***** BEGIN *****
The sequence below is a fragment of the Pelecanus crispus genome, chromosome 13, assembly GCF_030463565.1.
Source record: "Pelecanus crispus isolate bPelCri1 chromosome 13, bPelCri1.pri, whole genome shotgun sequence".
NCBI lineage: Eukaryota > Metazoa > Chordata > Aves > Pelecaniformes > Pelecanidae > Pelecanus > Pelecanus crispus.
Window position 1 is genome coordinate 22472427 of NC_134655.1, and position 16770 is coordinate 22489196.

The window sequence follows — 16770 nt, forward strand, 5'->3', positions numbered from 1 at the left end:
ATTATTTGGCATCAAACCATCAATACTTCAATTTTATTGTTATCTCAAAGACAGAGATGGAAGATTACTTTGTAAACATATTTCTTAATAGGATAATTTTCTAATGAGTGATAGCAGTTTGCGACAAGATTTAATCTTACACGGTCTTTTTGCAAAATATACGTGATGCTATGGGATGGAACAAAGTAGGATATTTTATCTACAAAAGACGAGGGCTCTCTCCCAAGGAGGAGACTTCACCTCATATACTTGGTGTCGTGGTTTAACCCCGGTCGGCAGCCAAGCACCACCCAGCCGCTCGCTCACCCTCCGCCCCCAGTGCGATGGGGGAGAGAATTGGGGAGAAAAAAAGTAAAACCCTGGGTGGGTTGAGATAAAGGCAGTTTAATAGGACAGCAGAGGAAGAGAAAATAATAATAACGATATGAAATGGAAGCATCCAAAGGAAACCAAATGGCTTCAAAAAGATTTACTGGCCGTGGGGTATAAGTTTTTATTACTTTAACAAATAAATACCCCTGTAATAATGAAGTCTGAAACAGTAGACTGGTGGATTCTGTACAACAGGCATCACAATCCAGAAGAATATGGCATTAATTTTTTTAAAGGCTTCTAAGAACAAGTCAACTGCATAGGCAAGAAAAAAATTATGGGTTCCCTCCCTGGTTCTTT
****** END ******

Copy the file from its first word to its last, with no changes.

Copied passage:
The sequence below is a fragment of the Pelecanus crispus genome, chromosome 13, assembly GCF_030463565.1.
Source record: "Pelecanus crispus isolate bPelCri1 chromosome 13, bPelCri1.pri, whole genome shotgun sequence".
NCBI lineage: Eukaryota > Metazoa > Chordata > Aves > Pelecaniformes > Pelecanidae > Pelecanus > Pelecanus crispus.
Window position 1 is genome coordinate 22472427 of NC_134655.1, and position 16770 is coordinate 22489196.

The window sequence follows — 16770 nt, forward strand, 5'->3', positions numbered from 1 at the left end:
ATTATTTGGCATCAAACCATCAATACTTCAATTTTATTGTTATCTCAAAGACAGAGATGGAAGATTACTTTGTAAACATATTTCTTAATAGGATAATTTTCTAATGAGTGATAGCAGTTTGCGACAAGATTTAATCTTACACGGTCTTTTTGCAAAATATACGTGATGCTATGGGATGGAACAAAGTAGGATATTTTATCTACAAAAGACGAGGGCTCTCTCCCAAGGAGGAGACTTCACCTCATATACTTGGTGTCGTGGTTTAACCCCGGTCGGCAGCCAAGCACCACCCAGCCGCTCGCTCACCCTCCGCCCCCAGTGCGATGGGGGAGAGAATTGGGGAGAAAAAAAGTAAAACCCTGGGTGGGTTGAGATAAAGGCAGTTTAATAGGACAGCAGAGGAAGAGAAAATAATAATAACGATATGAAATGGAAGCATCCAAAGGAAACCAAATGGCTTCAAAAAGATTTACTGGCCGTGGGGTATAAGTTTTTATTACTTTAACAAATAAATACCCCTGTAATAATGAAGTCTGAAACAGTAGACTGGTGGATTCTGTACAACAGGCATCACAATCCAGAAGAATATGGCATTAATTTTTTTAAAGGCTTCTAAGAACAAGTCAACTGCATAGGCAAGAAAAAAATTATGGGTTCCCTCCCTGGTTCTTT